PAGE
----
Ideally, I want an income flow that can help me continue to grow my income flow (money growing money), I don’t understand how owning a house does that. A home costs money… and a lot of it. Shit goes wrong all the time that costs money and time to fix. Then there’s utilities, a mortgage, and taxes to top it off. The maintenance costs too? The headaches of losing your nice Saturday to deal with a plumbing problem that came up? Yeah, I’ll pass for now.
There are obviously qualities of life, memories, and moments that you can’t put a price tag on… but I guess the costs of owning a home kind of do.
How does this sound like it would yield income or time or adventure? It doesn’t, not to me anyways. Perhaps buying a multi-family with tenants would, but that wasn’t the discussion. A house is a liability (Thank you Rich Dad, Poor Dad). Anything that steals from your income flow is a liability or expense. Anything that can contribute is an asset. I know, I’m late to the game, but when you’re never taught this stuff throughout 16 years of traditional education, 10 years of martial arts education, 8 years of unorthodox business training, not ONCE was this ever taught to me. It wasn’t until recently that I started to grasp all of this.
My current goal has been to enter the “wealthy” phase of my life (healthy, wealthy, and wise), where I learn all about creation and maintenance of finance and then apply it to my day to day existence.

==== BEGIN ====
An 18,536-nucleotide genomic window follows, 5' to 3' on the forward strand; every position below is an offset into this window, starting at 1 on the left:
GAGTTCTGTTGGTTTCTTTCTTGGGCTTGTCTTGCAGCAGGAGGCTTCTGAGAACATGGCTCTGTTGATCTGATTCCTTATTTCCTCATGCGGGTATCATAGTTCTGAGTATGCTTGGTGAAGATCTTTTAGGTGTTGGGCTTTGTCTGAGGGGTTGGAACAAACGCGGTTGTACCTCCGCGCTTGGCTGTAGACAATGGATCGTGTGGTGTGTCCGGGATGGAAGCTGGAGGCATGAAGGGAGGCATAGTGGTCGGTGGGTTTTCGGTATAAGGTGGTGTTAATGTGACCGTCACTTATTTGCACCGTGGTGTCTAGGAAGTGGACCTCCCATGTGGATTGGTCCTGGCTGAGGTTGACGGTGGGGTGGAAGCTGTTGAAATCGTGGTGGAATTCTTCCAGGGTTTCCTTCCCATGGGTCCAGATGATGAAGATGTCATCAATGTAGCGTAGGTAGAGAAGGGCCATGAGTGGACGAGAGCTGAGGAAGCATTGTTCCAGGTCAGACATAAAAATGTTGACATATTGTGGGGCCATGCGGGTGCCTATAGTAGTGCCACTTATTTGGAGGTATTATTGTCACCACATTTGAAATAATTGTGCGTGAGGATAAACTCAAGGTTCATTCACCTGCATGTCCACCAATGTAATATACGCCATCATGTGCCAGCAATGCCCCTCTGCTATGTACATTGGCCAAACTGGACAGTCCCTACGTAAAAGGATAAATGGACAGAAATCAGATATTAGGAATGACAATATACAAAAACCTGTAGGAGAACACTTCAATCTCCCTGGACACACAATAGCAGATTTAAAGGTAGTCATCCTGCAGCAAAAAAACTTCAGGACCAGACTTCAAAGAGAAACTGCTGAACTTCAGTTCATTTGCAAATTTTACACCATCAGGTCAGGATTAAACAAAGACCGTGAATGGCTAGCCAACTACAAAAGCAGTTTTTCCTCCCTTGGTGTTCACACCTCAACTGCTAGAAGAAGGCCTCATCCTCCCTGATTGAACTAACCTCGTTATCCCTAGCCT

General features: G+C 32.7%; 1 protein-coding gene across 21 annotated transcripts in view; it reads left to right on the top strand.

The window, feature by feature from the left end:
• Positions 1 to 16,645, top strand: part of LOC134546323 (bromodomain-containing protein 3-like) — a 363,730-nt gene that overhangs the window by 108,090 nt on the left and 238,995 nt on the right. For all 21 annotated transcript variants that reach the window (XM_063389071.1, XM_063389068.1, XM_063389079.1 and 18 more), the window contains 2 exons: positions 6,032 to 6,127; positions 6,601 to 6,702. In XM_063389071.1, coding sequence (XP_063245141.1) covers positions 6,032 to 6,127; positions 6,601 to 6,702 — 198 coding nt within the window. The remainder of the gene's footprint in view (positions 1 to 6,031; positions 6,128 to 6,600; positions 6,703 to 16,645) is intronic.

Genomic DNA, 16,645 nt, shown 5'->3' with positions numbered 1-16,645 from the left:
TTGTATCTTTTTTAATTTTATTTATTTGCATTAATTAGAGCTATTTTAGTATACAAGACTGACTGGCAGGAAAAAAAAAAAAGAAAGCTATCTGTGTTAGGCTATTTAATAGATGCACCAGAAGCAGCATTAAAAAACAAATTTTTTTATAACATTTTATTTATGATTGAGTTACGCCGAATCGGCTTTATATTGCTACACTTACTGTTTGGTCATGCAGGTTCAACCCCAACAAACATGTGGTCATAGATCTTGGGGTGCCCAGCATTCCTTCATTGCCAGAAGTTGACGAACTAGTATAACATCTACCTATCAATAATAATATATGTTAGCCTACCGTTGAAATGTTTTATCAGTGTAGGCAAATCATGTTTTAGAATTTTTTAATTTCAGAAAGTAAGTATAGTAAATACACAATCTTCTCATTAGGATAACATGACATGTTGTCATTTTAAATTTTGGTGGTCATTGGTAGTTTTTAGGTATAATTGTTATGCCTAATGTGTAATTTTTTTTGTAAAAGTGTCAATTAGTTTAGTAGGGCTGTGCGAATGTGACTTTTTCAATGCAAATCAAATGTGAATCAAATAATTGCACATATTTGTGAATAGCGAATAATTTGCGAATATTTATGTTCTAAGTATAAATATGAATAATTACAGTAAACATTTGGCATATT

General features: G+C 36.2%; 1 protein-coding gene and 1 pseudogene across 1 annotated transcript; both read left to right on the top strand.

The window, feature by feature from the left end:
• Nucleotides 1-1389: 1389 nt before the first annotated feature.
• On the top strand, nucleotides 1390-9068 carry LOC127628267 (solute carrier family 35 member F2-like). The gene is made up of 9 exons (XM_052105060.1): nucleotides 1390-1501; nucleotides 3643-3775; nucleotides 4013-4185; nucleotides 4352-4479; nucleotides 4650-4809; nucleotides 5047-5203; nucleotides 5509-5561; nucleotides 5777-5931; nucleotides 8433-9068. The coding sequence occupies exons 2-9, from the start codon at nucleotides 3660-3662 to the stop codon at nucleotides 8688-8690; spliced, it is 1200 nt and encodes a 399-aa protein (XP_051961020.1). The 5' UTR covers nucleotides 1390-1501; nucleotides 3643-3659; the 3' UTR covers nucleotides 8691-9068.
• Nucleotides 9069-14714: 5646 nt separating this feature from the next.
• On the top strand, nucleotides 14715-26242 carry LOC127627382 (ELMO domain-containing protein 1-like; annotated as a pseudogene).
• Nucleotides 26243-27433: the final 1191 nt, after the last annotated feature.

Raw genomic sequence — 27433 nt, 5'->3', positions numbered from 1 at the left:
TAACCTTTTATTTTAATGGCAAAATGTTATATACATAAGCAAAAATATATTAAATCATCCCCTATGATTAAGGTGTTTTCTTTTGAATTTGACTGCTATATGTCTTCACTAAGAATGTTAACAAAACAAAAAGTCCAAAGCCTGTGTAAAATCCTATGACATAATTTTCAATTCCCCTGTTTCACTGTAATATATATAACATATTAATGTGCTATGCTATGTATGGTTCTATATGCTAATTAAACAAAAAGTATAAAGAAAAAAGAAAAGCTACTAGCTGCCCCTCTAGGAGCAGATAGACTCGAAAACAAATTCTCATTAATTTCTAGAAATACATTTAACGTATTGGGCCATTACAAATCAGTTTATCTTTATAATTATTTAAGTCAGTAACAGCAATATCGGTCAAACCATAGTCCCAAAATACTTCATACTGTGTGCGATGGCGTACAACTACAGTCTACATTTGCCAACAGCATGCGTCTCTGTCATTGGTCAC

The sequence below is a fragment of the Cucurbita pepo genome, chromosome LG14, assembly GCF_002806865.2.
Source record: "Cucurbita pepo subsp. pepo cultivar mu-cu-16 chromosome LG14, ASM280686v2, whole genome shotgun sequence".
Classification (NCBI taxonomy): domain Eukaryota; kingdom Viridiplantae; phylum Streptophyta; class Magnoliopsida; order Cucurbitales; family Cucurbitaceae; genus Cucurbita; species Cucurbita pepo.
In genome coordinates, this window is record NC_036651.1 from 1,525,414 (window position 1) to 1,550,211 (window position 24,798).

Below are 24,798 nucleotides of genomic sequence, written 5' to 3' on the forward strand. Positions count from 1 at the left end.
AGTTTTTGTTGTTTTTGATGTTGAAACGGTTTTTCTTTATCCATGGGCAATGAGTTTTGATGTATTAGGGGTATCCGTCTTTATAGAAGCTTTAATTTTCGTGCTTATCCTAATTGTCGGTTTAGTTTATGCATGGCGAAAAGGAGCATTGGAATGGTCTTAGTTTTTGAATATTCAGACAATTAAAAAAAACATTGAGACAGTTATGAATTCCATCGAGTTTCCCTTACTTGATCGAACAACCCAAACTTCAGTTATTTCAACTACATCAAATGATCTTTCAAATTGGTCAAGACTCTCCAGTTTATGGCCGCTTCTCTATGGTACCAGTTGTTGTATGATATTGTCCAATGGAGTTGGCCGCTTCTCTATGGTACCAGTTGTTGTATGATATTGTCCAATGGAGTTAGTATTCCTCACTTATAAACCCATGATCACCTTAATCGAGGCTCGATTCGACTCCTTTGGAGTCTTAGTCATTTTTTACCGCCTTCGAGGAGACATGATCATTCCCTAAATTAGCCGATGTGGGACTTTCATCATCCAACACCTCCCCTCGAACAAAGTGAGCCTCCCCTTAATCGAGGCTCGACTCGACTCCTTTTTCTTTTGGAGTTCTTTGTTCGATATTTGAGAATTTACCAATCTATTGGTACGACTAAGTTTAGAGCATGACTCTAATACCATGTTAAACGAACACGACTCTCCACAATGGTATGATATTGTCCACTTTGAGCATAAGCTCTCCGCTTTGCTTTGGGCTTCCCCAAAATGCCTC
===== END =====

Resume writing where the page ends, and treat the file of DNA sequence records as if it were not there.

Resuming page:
So yes, I’m 35 and I don’t “need to make a decision” as this ever-so-learned 20 year old tried to educate me.
Here’s my decision. I’m going to stay a kid… in certain respects.
I’m going to continue to view this world as I did when I was 5 – with wonder, joy, love, and curiosity.
I’m going to approach new opportunities with excitement and positivity.
I’m going to laugh at myself and anything I find funny.
I’m going to learn from everyone because all I know, is that I know nothing.
But I’m also going to use my “adult tools” to become accomplished at things I love doing. Meaning I’m going to continue to use discipline for growth, perseverance to get through the tough times, and logic to keep my emotions in check.
Again, there’s no “end goal” to life that all of a sudden we’ll be happy once we reach it. Life is 100% a journey, one that we should share with the people that mean the most to us. We could be hit by a truck tomorrow, we could live another 80 years… there’s no telling. One thing I’ll make sure of is that every day, we’re going to smile. Isn’t that the goal for all of us… happiness? Do what makes you happy and cheer on the others that do the same.
Don’t listen to those 20 year olds of the world telling you what to do. It’s your life, not theirs. You’re right where you need to be right now and there isn’t any other way. It all happens for a reason… right? Choose your profession or don’t. You’re doing your best – you’re still here, aren’t you?